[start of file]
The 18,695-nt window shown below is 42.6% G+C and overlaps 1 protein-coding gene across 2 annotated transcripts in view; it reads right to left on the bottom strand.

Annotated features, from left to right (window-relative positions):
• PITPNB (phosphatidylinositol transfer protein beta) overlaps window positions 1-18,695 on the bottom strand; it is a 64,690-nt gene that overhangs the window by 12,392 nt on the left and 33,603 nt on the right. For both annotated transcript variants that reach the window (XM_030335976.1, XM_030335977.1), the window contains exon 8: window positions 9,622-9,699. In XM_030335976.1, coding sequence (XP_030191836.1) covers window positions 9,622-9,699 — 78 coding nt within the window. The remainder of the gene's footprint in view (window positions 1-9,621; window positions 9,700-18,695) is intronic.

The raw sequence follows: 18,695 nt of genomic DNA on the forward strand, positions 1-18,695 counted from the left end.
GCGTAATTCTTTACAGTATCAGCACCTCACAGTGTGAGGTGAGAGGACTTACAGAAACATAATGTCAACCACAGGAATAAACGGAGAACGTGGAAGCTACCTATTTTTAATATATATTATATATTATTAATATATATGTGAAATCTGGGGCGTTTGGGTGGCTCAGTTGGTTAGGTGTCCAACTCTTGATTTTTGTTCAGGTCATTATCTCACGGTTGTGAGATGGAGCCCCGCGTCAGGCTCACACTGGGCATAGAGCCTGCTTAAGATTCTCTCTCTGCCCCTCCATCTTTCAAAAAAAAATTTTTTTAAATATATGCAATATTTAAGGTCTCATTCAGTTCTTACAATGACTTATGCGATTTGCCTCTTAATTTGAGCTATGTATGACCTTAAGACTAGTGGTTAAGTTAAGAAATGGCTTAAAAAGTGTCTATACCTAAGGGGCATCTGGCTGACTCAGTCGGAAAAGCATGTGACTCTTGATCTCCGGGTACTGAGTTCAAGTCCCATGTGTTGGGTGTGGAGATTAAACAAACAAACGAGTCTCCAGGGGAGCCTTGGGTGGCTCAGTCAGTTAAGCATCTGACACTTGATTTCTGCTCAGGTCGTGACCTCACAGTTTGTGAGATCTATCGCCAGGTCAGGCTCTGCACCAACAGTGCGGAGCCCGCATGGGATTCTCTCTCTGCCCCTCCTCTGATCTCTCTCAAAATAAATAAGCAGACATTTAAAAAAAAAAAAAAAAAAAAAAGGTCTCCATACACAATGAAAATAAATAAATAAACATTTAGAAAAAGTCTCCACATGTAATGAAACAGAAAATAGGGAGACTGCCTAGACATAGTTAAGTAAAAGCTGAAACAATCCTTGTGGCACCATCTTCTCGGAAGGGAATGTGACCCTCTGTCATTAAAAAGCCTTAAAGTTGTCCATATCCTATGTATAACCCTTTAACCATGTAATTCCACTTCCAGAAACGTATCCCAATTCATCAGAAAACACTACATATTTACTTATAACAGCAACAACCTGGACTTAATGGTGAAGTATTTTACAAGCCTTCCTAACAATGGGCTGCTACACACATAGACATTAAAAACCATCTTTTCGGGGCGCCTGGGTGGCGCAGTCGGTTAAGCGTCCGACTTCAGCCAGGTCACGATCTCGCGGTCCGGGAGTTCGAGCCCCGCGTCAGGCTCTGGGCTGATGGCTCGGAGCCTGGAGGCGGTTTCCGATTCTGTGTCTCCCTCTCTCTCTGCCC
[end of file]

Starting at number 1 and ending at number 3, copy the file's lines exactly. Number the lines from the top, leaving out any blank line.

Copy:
The 18,695-nt window shown below is 42.6% G+C and overlaps 1 protein-coding gene across 2 annotated transcripts in view; it reads right to left on the bottom strand.

Annotated features, from left to right (window-relative positions):
• PITPNB (phosphatidylinositol transfer protein beta) overlaps window positions 1-18,695 on the bottom strand; it is a 64,690-nt gene that overhangs the window by 12,392 nt on the left and 33,603 nt on the right. For both annotated transcript variants that reach the window (XM_030335976.1, XM_030335977.1), the window contains exon 8: window positions 9,622-9,699. In XM_030335976.1, coding sequence (XP_030191836.1) covers window positions 9,622-9,699 — 78 coding nt within the window. The remainder of the gene's footprint in view (window positions 1-9,621; window positions 9,700-18,695) is intronic.